Mick Brown’s Tearing Down The Wall Of Sound: The Rise and Fall of Phil Spector is another contribution to the list of tragic lives that bear out the old saying what does it merit a man to gain the whole world and lose his soul. Whether it’s Marvin Gaye or Peter Sellers or a list of other celebrities and ambitious people it is so sad to see talented people whilst leaving footprints of brilliance also leave legacies of travesties.
Brown’s biography is all the more riveting because of the very live nature of the story. Spector was tried for the murder of Lana Clarkson in 2003. This happened only weeks after Spector had given one a rare interview to Brown himself. The book takes us to the point of the initial trial that was ruled as a mistrial in 2007. (For the benefit of completion Spector was convicted in 2009 and recently his layers begun proceedings to appeal the conviction – you can expect the thing to keep going round for a few more years yet.)
For the majority of the book Brown lets the Spector’s story, tell the story. That is to say there is little in the way of Brown’s own editorial opinion imposing its voice in the piece. Of course the presentation of the material is there to be set in a certain way by Brown to portray something in particular, but there is no blatant effort for the reader to think this is more about the writer than the subject of the book. That makes it easier to delve into the life of the man named as a genius but evidently had issues from childhood that would haunt him.
Were it not for the issues of 2003 and beyond the legacy of Spector would still have been somewhat tarnished. Despite having producing the most played pop hit of the 20th Century in You’ve Lost That Loving Feeling and being lauded as a great producer was even bigger than most of the artists he produced, the way he left the industry and petered out pointed to significant issues. Brown’s telling of the tale pictures a man you can never quite feel sympathy for and any compassion you get is just for what life does to someone to make them so gifted and yet so flawed.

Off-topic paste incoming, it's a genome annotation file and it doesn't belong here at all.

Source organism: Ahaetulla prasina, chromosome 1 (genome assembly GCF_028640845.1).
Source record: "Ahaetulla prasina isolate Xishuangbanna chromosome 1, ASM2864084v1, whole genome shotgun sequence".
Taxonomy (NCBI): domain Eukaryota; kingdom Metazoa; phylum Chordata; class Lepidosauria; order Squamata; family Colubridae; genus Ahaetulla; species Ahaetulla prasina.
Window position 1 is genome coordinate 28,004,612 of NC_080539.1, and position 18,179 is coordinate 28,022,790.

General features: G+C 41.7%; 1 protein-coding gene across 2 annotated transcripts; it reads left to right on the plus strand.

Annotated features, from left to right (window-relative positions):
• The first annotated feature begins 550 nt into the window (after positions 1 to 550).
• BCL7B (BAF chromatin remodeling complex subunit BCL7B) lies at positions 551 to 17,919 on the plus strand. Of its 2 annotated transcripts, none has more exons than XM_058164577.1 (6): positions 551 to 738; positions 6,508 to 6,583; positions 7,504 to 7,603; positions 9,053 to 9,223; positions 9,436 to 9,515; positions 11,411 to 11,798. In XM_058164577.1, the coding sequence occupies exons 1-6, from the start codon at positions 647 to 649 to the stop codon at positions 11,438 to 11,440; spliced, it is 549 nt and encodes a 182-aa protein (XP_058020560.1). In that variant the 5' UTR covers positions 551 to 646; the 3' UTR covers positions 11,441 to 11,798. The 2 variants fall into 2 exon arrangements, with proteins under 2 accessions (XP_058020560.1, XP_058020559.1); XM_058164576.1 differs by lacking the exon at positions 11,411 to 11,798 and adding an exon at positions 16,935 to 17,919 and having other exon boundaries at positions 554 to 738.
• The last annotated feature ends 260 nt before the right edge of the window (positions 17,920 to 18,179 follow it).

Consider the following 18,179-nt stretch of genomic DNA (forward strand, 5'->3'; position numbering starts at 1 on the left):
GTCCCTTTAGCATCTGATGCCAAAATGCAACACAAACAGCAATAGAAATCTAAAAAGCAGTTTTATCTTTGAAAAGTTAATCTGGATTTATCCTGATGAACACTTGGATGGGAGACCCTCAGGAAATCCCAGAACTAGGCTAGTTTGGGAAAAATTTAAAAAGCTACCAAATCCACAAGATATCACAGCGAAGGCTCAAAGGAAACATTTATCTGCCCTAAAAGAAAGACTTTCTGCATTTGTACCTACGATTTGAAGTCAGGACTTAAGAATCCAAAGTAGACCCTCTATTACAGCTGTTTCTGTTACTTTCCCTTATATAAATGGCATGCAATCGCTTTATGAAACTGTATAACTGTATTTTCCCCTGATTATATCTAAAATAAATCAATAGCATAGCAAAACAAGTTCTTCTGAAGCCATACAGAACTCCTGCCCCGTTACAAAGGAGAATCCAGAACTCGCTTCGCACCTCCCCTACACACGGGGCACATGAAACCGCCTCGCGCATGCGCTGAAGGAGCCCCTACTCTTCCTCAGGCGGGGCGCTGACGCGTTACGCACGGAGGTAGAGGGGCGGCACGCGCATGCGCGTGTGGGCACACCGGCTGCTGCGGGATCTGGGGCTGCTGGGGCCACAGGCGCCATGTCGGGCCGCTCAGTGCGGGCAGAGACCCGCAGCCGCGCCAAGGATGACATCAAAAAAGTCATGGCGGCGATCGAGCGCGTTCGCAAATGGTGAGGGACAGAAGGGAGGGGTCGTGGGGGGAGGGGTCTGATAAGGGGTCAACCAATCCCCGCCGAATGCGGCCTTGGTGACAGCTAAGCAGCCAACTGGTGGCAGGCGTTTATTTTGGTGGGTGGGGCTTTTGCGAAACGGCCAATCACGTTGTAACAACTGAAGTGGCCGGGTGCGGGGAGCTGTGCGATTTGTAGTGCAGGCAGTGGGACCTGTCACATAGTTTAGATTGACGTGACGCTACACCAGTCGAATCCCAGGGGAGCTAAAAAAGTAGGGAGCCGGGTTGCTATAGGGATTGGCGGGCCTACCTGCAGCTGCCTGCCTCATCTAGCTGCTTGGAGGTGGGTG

The journey goes in depth about Spector’s family background and usually this part of the story can drag on and bore, but Brown invests it patiently with the important ingredients into what will shape Spector’s life. Pivotal to the whole scheme of things is the suicide of Spector’s father at a relatively early age and the impact that has on a family dynamic that sees the young Spector. Being dominated by mother for whom he could never be good enough and a sister whose mental health deterioration would also affect the development of a man who’s relationship with women would be notorious for the controlling element.
With the incidents and the journey through the life of Spector that Brown unravels it is pretty clear that Spector after a few years of music glory in the 1960’s used it as the basis for living off it for the rest of his career. Yet as ever with the talented, what a remarkable few years it was. There is not doubt that for those few years in the early 1960’s the only name that mattered was that of Phil Spector. The fact that the name was his and not his artists is a theme that Brown investigates well having built it up superbly with the way Spector worked his way through New York and then back to Los Angeles to learn the ropes and burn bridges in his pursuit of excellence. That ego-centric quest wasn’t just at the cost of the artists, the whole concept of the Wall of Sound would render gifted musicians as just blending in with the others to produce that end product that would have people remembering the sound itself rather than individual excellence in particular.
A character so fragile and so evidently in need of something more than he could ever gain was set up for the slide and the tale of his artistic demise in the mid 1970’s onwards and his battle with alcohol makes for very sad reading. The death of his son was also a poignant episode at a time when some level of redemption was possible for the man who had laid waste most of the important relationships in his life.
Up to this point there is sufficient to believe that there was more to find at best tragic about Phil Spector and at worst making him a rather nasty piece of work. Also to this point Brown is not pushing things. The turn of the tale happens in the trial of Phil Spector. Here for all the analytical data presented in support of what went on, there is the unmistakeable sense that the guilt of the bad character of Spector and his history of gun use is enough to mark Spector out as guilty in Brown’s eyes. This is understandable from what has built to this point, but whereas before there was a sense of personal detachment, in this last section of the book there is the feel of more engagement with it from the writer’s perspective as again the wheels of justice move inexorably to the tune of the different plays that the legal teams can play in disregard to what Brown presents as almost irrefutable – that is that Spector killed Clarkson.
The book is very well written and the use of interviews and historical anecdotes paints the vivid picture of the character. Brown (pictured right) has not written a book to be read lightly at all. Not only is there the whole trial fiasco to consider, but even before then, the mood is so sad and negative – mostly because of the subject matter – that the merit of reading a book like this is about learning valuable lessons of what happens when people are allowed to let their ego get in the way of actually pursuing the things that matter in life.